Success in writing or anything else has as much to do with habit and practice than talent: Early Morning

EXCUSES. In the same category as BLAME, they can at times be real, at times really have impacted results. BUT. Life alert: no one friggin cares. But if the Olympics hasn’t inspired you to be more like:

–instead of your true pre-coffee self:

Mornings, I hate you so hard

–then read on for tips on how to be an early riser.  Now why should you be? Isn’t that the reason you became an entrepreneur, a writer, a whatever-that-gives-you-freedom-instead-of-a-401k dammit? Well, if you want to be successful, there are oodles of studies showing why indeed the Early Bird Gets the Worm and much more (longer lives, healthier bodies, more income).

I love mornings but parents of kids younger than 4 (parents of infants just need to call it a day and wait a few months before attempting life again), have different challenges — for a different post.

Continuing our Habits for Success week — read here for why I think habits are the cornerstone to change and success — here are techniques for making even a stubborn owl into a lark. Remember: habit loops cannot be destroyed. Only the routine can change. You will hit the same cues but change the routine — and find community to help you start and/or maintain that change — and still reward yourself (and not with donuts!)

EXCERPTS REPOSTED FROM INC.COM:

What successful people do in the morning

By Jessica Stillman | Inc – Thu, Jun 14, 2012 9:24 AM EDT

The day may have 24 hours of equivalent length but author Laura Vanderkam says not every hour is created equal. Drawing on her own research, surveys of executives, and the latest science on willpower for her forthcoming ebook What the Most Successful People Do Before Breakfast, Vanderkam argues that making smart use of the early morning is a practice most highly successful people share.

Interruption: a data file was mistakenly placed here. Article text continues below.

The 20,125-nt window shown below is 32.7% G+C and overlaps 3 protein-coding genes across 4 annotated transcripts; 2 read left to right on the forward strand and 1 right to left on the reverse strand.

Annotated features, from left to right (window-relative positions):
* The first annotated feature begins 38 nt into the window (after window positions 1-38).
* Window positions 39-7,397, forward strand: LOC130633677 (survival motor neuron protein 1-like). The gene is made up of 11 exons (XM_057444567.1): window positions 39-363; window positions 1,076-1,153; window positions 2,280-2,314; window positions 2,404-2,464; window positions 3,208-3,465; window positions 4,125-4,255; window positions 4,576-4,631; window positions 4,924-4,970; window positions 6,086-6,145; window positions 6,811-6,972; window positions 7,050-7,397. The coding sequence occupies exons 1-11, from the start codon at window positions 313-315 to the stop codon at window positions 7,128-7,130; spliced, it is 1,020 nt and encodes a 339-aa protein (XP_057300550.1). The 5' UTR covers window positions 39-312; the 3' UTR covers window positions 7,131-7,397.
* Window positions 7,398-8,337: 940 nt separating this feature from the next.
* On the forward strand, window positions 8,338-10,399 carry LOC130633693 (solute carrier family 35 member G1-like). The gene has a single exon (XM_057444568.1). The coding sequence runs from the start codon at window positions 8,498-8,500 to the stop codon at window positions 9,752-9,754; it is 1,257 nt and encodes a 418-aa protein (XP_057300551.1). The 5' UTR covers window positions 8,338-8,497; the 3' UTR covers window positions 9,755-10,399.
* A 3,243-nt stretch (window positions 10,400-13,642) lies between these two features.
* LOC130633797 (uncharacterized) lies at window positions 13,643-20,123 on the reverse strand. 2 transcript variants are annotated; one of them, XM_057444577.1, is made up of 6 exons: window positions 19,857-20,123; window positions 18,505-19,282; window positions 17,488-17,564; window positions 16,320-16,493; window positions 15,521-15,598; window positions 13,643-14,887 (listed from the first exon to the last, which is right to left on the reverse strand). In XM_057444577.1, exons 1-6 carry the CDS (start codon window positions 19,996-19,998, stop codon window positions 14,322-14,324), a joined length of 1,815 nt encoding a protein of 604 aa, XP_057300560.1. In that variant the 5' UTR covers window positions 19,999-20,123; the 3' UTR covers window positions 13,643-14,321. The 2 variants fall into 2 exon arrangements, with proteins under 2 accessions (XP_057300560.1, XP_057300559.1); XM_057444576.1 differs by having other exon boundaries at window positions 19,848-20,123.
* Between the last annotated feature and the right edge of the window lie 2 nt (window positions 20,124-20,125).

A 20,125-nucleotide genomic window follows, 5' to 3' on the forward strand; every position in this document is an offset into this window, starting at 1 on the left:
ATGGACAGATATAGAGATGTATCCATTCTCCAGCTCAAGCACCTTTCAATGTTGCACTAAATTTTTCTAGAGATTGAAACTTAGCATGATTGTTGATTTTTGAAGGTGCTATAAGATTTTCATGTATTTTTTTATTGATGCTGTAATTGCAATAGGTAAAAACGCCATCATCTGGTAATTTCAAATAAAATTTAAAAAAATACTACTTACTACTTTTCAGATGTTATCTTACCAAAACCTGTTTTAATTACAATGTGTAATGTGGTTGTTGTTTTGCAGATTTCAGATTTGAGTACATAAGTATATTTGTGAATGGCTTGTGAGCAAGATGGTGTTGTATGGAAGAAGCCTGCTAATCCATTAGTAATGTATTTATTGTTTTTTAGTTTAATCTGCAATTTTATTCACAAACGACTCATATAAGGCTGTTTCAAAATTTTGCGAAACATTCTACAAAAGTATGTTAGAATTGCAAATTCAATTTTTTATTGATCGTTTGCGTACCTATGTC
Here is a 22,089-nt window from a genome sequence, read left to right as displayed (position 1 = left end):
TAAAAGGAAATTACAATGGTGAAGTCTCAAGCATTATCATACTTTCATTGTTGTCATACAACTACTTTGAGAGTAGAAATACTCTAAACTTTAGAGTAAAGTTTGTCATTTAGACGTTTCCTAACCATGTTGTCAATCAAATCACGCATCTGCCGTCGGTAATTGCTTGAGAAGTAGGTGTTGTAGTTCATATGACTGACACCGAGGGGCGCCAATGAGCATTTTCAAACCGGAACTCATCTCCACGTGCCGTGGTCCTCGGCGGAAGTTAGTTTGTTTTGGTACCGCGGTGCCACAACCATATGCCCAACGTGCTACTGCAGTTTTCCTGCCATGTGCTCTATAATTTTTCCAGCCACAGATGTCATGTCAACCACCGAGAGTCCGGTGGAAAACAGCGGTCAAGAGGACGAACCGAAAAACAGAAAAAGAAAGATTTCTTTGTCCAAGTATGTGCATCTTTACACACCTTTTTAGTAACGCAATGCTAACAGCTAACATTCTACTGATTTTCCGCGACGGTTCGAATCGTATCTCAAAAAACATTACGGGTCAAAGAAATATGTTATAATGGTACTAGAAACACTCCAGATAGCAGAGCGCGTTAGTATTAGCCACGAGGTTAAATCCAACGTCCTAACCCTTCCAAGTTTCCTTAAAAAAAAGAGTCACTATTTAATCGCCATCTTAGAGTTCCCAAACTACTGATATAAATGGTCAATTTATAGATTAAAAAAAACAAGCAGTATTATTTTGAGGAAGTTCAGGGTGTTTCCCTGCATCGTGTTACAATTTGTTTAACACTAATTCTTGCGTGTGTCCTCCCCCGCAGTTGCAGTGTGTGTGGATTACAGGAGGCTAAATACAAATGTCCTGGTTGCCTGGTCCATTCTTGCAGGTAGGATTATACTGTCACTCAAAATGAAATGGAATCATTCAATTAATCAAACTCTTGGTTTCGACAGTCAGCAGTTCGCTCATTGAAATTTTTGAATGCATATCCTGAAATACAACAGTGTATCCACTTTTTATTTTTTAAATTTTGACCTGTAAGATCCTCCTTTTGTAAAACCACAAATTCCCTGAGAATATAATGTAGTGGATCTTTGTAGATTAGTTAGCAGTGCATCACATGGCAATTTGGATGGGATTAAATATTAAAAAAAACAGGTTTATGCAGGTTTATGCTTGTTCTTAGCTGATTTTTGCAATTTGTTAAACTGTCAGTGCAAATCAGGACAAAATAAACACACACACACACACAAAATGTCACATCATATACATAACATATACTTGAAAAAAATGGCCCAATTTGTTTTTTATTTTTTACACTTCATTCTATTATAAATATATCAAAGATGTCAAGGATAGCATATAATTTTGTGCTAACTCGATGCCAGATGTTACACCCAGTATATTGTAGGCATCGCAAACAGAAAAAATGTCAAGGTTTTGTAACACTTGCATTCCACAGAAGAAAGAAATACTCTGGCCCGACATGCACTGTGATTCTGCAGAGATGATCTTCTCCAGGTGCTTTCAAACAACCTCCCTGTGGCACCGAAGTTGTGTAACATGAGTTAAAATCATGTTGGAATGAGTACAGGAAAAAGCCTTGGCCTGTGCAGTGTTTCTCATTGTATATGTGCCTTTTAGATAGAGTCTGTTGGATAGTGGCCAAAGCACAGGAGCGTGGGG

From former Pepsi CEO Steve Reinemund’s 5 a.m. treadmill sessions, to author Gretchen Rubin’s 6 a.m. writing hour, examples of highly accomplished folks who wring the most from their pre-breakfast hours abound in the book. What do they know that the average entrepreneur might not have realized yet?

…And luckily, you don’t have to rely on sheer force of will to make the switch to earlier mornings (though some of that is, no doubt, required). In the book, Vanderkam lays out a five-step process to help you make the change with the minimum of pain:

Track your time: “Part of spending your time better is knowing exactly how you’re spending it now,” writes Vanderkam, who recommends you, “write down what you’re doing as often as you can and in as much detail as you think will be helpful,” offering a downloadable spreadsheet to help.

Picture the perfect morning: “Ask yourself what a great morning would look like for you,” suggests Vanderkam, who offers plenty of inspiration. Shawn Achor uses the early hours to write a note of appreciation. Manisha Thakor, a personal finance guru, goes in for transcendental meditation. Randeep Rekhi, who is employed full time at a financial services firm, manages his side business, an online wine store, before heading off to work.

Think through the logistics: “Map out a morning schedule. What would have to happen to make this schedule work? What time would you have to get up and (most important) what time do you need to go to bed in order to get enough sleep?”

Build the habit: “This is the most important step,” writes Vanderkam before explaining how to gradually shift your schedule, noting and rewarding small wins along the way.

Tune up as necessary: “Life changes. Rituals can change, too.”

Check out the short-but-useful ebook to learn more details on becoming more of a morning person, as well as additional ideas on how to put those reclaimed hours to use.

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